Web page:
Thursday, February 18, 2010

Perdue hatches a new product

I needed to grab a package of skinless, boneless chicken breasts last week to test the Garlic Lime Chicken recipe. Pawing over the packages, I noticed a new label on the Perdue chicken:

"USDA Process Verified: All Vegetarian Diet, No Animal By-Products, Humanely Raised, Raised Cage Free." Since the chicken breasts were reasonably priced, at around the $5 or so I'd expect to pay for three big pieces, I grabbed a pack. It was good, although it's hard to say whether it was noticeably better, since it was swimming in lime-butter sauce.

This morning, Jim Perdue dropped by The Observer to explain that label, the Verifiably Good program. "We're going back to basics," he said. Perdue spent three years working with the USDA to come up with a program for raising their chickens that meets the federal standards for all of those claims.

Perdue made it clear that what he was really interested in was chicken quality. Good feed and better conditions result in chicken that is more tender.

But he also understood that we consumers want some things, too. We want labels with claims that mean something, rather than "fresh" describing chicken that's so close to frozen you can rap on it with your knuckles. We want our chickens raised in conditions that don't break our hearts or turn our stomaches. And yes, we want a reliable product that doesn't cost so much we have to choose between buying chicken and making a house payment.

Besides reading the label, you can go to and find definitions for all the standards on the label.

Keeping the price the same as their old "All-Natural" labeled chicken was important to him, he said. "You know, with this economy . . . " Yes, I know. I really do know.

North Carolina is the site for the new product's rollout. Why here? Well, it's the largest state where Maryland-based Perdue has operations. There's a Perdue cooking plant in Concord, processing facilities in Lewiston and Rockingham, and plenty of chicken farms that are under contract to Perdue.

"And my wife is from here," he said. She's a native of Rocky Mount, and they both went to Wake Forest. (Yes, he has a sister named Beverly Perdue, he's not related to the Beverly Perdue in the governor's mansion.)

To mark the rollout, the company is holding a contest, open to N.C. residents only. Make a video of yourself cooking Perdue chicken and you could win $500 in cash and $520 in coupons for the product. Get details on that at Verifiably Good Web site, too.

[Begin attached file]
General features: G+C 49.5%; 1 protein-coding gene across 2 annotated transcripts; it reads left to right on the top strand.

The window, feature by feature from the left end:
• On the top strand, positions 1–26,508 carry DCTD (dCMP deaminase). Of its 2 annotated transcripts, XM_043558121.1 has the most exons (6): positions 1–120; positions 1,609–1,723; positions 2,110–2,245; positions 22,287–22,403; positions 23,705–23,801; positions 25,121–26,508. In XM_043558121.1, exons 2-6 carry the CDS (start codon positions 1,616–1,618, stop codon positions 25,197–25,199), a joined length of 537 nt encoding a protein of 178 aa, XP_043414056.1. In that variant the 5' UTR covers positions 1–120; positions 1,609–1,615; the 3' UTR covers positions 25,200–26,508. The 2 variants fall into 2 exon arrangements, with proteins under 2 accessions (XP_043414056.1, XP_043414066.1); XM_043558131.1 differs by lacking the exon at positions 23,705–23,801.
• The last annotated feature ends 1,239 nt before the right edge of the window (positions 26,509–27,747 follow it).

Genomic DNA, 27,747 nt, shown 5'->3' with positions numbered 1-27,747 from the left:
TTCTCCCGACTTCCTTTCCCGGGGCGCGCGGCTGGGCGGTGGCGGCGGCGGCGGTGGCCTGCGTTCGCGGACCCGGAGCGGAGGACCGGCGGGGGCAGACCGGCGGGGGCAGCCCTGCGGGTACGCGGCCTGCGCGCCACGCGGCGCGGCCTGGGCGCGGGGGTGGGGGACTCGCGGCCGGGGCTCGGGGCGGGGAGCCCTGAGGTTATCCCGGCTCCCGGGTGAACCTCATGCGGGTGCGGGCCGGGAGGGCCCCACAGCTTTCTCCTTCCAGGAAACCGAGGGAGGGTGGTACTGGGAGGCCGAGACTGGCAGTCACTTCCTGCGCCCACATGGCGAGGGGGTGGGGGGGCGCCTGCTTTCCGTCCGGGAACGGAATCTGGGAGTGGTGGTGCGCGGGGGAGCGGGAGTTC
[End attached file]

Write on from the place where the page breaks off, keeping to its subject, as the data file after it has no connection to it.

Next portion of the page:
Anonymous said...

Did Mr. Purdue invite anyone from the Observer to visit his "humane" facility?

Guidelines for humane poultry labeling can be found at

On page 4 it details the acceptable ammonia levels for the birds, however the UFCW Union website indicates that if an employer "detects ammonia at or above 25 ppm, the employer should evacuate the employees from the affected area." This same level is acceptable for a 5.5lb bird at Perdue.

On subsequent pages it defines appropriate stocking densities for a poultry house (up to 1.5 birds per sqft)and how to euthanize birds that are unable to walk.

Should we be swayed by a fancy label or should a tour of a Perdue facility let us decide what is humane?

Don said...

Finding good quality chicken in Charlotte is ridiculously difficult, and I seriously doubt that this marking effort by Perdue has improved the quality of their products. From the broader perspective, why do we not have much of a choice in chicken in Charlotte? Have out tastes evolved such that dry and card-boardy and appropriate flavors for chicken? Or should we just drown it in a sauce so that we can't tell what the flavor of the chicken is?

I challenge you to taste test of available chicken in Charlotte, simply roasted with salt and pepper and I would love to hear your verdict.

Kathleen Purvis said...

I haven't, but the USDA has. The program is designed to meet federal regulations for humane standards. I'm not defending the brand, but I do think it's a step forward that a mainstream producer is putting its definitions on the label and making them available on its web site.

Kathleen Purvis said...

Don, I don't think that chicken availability is different in Charlotte than it is anywhere else in the country. There are alternatives available to supermarket chicken. I buy locally raised chickens at farmers markets. There are many producers now. A few to look for: Gilcrest Natural Farms, Way of Life Farms, and Red Dirt Ranch. Give some of their chicken a try and see if you like it better.